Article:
Science of Reading Curriculum: What It Is and What It Isn’t

Aug 15, 2023 3:50:22 PM

by Jeanne Jeup

As educators, we aim to equip students with essential skills for lifelong success. We aim to provide students with a comprehensive toolbox, enabling them to become proficient learners and valuable members of society. A significant predictor of this achievement is a solid foundation in early literacy. However, for numerous students, mastering the skill of reading poses a formidable educational challenge.

Research indicates that the prevailing methods of teaching reading are ineffective for many, with just 33% of fourth-grade U.S. students performing at or above the NAEP Proficient level in 2022.

The National Center for Education Statistics (NCES) reports that 34% of fourth-grade students read below the basic level, and an additional 31% perform below the proficient level.

The Science of Reading (SoR) has gained substantial attention recently as an increasing number of states embrace evidence-based reading instruction in classrooms. But what does the Science of Reading curriculum entail? How does it differ from, and relate to, Balanced Literacy and Structured Literacy?

Understanding the Science of Reading

The Science of Reading comprises a comprehensive body of research, consolidating years of scientific expertise across languages and disciplines. This research informs the optimal teaching strategies, the requisite reading skills, and the brain regions activated during skill application. It has led to the development of Structured Literacy, an effective approach to reading instruction that emphasizes phonics-based teaching. This approach stands in contrast to Balanced Literacy, which focuses on independent learning.

Initially aimed at struggling readers, the Science of Reading is increasingly recognized as the preferred instructional method for all students. SoR illuminates the cognitive processes essential for proficient reading, benefiting both typical and atypical readers.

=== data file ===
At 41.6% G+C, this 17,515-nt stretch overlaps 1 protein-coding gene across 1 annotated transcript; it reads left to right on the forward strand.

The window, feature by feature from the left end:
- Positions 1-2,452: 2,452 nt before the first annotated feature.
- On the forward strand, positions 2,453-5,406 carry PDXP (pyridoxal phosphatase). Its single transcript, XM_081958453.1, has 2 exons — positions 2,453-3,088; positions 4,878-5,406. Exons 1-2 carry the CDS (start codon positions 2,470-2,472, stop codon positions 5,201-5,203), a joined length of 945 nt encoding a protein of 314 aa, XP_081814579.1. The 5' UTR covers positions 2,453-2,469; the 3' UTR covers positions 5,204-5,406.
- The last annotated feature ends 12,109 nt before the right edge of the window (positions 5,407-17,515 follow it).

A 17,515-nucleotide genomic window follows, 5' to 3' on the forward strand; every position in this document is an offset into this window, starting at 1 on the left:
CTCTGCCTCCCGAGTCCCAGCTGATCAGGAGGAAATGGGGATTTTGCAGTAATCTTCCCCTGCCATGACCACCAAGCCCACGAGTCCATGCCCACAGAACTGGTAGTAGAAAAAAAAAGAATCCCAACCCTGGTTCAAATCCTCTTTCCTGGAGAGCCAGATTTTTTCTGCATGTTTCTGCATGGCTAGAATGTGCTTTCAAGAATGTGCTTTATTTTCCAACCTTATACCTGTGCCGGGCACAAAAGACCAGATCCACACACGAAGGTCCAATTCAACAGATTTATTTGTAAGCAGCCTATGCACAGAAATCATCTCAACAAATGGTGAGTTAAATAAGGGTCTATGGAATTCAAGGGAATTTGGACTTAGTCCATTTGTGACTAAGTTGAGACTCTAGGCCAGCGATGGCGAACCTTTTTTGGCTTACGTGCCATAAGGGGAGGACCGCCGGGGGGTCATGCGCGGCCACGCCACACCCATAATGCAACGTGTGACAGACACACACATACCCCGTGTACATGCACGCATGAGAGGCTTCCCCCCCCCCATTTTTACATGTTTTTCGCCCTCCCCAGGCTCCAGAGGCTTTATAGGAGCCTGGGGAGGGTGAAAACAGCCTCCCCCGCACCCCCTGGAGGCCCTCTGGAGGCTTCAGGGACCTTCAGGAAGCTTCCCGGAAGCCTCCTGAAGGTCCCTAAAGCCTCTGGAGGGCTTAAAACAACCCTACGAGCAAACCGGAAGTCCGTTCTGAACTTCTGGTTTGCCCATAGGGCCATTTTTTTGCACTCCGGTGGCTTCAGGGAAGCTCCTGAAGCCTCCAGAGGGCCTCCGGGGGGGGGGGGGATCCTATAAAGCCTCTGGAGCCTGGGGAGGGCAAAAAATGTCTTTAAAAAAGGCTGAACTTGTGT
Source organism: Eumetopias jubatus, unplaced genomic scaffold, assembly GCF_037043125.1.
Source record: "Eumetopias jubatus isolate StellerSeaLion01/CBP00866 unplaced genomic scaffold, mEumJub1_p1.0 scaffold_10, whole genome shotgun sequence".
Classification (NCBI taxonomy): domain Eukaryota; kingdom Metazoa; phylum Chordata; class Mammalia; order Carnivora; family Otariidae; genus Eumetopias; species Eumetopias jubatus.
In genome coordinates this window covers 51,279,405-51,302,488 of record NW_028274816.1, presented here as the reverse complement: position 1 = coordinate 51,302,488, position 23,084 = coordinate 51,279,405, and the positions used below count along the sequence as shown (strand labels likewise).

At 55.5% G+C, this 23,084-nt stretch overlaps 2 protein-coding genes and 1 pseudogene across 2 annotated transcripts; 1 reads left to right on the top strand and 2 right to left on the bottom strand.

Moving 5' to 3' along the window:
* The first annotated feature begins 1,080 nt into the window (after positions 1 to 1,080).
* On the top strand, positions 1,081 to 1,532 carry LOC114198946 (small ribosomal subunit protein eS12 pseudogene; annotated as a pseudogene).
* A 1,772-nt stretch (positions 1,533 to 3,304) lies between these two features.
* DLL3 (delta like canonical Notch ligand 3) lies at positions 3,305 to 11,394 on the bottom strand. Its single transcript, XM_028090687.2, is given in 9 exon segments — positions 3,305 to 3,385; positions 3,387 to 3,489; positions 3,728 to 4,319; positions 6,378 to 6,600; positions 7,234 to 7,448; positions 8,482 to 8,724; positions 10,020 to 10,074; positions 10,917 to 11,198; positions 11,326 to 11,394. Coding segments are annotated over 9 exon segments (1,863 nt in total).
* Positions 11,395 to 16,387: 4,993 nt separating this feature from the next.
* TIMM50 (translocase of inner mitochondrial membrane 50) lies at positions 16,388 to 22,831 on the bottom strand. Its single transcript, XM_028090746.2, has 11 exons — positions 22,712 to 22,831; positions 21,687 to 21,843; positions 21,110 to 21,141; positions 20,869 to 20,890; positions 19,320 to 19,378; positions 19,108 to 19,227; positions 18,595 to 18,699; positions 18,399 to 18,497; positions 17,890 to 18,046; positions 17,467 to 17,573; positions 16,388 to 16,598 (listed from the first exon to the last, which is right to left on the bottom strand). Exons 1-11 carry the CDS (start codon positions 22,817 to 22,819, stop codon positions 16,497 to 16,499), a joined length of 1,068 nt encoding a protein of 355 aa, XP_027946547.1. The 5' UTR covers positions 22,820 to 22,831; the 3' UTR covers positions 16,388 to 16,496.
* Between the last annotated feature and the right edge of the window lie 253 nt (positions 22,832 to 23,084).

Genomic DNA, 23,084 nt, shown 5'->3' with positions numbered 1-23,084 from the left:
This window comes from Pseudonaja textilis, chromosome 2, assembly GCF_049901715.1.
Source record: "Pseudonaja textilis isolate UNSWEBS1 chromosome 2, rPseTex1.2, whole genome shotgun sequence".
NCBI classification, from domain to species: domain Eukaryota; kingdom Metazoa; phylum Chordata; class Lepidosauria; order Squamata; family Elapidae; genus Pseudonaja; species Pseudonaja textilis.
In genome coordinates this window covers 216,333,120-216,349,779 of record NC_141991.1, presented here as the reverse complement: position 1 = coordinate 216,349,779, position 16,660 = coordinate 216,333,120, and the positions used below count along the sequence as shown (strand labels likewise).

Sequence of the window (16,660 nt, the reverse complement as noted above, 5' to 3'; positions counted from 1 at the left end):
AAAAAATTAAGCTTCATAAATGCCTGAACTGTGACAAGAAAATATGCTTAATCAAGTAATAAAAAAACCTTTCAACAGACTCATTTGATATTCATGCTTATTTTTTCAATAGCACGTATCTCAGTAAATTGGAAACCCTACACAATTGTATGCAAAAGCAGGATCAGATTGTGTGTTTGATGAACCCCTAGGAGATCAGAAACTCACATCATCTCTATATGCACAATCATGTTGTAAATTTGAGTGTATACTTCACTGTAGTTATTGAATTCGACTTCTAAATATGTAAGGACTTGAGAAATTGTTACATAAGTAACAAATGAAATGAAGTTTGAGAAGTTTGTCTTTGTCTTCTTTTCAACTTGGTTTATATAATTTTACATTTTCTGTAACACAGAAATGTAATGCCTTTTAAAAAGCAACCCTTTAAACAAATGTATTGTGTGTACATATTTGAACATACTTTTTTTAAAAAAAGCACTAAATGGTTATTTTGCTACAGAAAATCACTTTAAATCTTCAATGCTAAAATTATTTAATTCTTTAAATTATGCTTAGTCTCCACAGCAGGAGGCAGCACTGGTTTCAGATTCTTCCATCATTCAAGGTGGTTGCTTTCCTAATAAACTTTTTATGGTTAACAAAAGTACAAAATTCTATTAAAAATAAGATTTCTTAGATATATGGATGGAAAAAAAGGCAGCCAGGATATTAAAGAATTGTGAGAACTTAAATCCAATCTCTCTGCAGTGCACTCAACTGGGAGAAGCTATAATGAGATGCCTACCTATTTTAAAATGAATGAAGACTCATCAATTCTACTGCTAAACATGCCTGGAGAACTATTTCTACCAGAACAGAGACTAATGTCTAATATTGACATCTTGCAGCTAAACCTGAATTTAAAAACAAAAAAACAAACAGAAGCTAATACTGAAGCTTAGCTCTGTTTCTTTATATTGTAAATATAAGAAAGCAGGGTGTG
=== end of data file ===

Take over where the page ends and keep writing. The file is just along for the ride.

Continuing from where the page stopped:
Preventing Reading Difficulties through SoR

Early exposure to intensive phonics awareness and decoding significantly reduces reading difficulties, including dyslexia. Integrating SoR-based instruction in primary classrooms prevents reading delays and fosters proficiency for all students.

Deconstructing SoR Instruction

The Science of Reading identifies five vital components of reading instruction: phonemic awareness, phonics, fluency, vocabulary, and comprehension. Structured Literacy incorporates all these components, effectively preparing students to become accomplished readers.

Balanced Literacy emphasizes memorizing words and sounds for constructing sentences. However, phonics instruction empowers students to comprehend exponentially more. Memorizing ten words enables reading those ten words, but understanding the sounds of ten letters unlocks the ability to read:

  • 350 three-sound words
  • 4,320 four-sound words
  • 21,650 five-sound words

Structured Literacy instruction unfolds in three stages:

  • Letters and Sounds: Letter-sound knowledge is vital for both phonics and sight-word learning.

  • Phonic Decoding: Early phonological awareness skills foster letter-sound development and warrant direct instruction until third grade, ensuring a solid orthographic lexicon.

  • Orthographic Mapping: This process aids struggling readers by transforming unfamiliar words into automatic sight words. Research explains how students build a sight word bank for accurate word retrieval and why reading-challenged students face difficulties.

Scientific evidence confirms that Structured Literacy is pivotal for most students' reading success.

While oral language is innate, written language requires systematic, sequential, and explicit evidence-based instruction provided by Structured Literacy.

Every student deserves the tools necessary to succeed in reading, regardless of their journey. Reading proficiency is the bedrock of academic progress. Implementing SoR-based curriculums in every classroom reflects our commitment as educators to every student's education.

Jeanne Jeup

Jeanne Jeup, co-founder of IMSE, a leading provider of Structured Literacy Professional Development training programs, is a former first-grade teacher and mother/stepmother of 5. She has been on a mission to improve literacy rates for the past 25 years.

The Feed

Explainers